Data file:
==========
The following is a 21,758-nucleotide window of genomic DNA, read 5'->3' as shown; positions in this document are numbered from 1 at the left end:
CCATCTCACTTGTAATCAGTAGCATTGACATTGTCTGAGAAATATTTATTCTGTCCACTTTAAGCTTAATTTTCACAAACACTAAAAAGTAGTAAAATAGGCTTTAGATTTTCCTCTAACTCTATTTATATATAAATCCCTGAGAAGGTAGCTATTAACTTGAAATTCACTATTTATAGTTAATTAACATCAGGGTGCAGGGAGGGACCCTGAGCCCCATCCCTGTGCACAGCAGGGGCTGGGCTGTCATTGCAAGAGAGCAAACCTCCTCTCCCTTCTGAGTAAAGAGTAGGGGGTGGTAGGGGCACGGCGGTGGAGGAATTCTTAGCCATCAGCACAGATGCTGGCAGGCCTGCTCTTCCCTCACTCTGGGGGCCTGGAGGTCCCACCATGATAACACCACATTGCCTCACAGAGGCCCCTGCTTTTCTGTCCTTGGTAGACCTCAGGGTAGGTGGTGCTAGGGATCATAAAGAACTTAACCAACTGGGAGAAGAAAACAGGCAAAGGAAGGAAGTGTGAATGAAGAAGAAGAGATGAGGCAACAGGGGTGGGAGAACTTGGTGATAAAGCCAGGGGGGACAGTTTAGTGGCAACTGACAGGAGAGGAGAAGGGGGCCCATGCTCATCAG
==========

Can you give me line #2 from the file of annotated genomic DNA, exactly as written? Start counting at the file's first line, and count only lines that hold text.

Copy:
CCATCTCACTTGTAATCAGTAGCATTGACATTGTCTGAGAAATATTTATTCTGTCCACTTTAAGCTTAATTTTCACAAACACTAAAAAGTAGTAAAATAGGCTTTAGATTTTCCTCTAACTCTATTTATATATAAATCCCTGAGAAGGTAGCTATTAACTTGAAATTCACTATTTATAGTTAATTAACATCAGGGTGCAGGGAGGGACCCTGAGCCCCATCCCTGTGCACAGCAGGGGCTGGGCTGTCATTGCAAGAGAGCAAACCTCCTCTCCCTTCTGAGTAAAGAGTAGGGGGTGGTAGGGGCACGGCGGTGGAGGAATTCTTAGCCATCAGCACAGATGCTGGCAGGCCTGCTCTTCCCTCACTCTGGGGGCCTGGAGGTCCCACCATGATAACACCACATTGCCTCACAGAGGCCCCTGCTTTTCTGTCCTTGGTAGACCTCAGGGTAGGTGGTGCTAGGGATCATAAAGAACTTAACCAACTGGGAGAAGAAAACAGGCAAAGGAAGGAAGTGTGAATGAAGAAGAAGAGATGAGGCAACAGGGGTGGGAGAACTTGGTGATAAAGCCAGGGGGGACAGTTTAGTGGCAACTGACAGGAGAGGAGAAGGGGGCCCATGCTCATCAG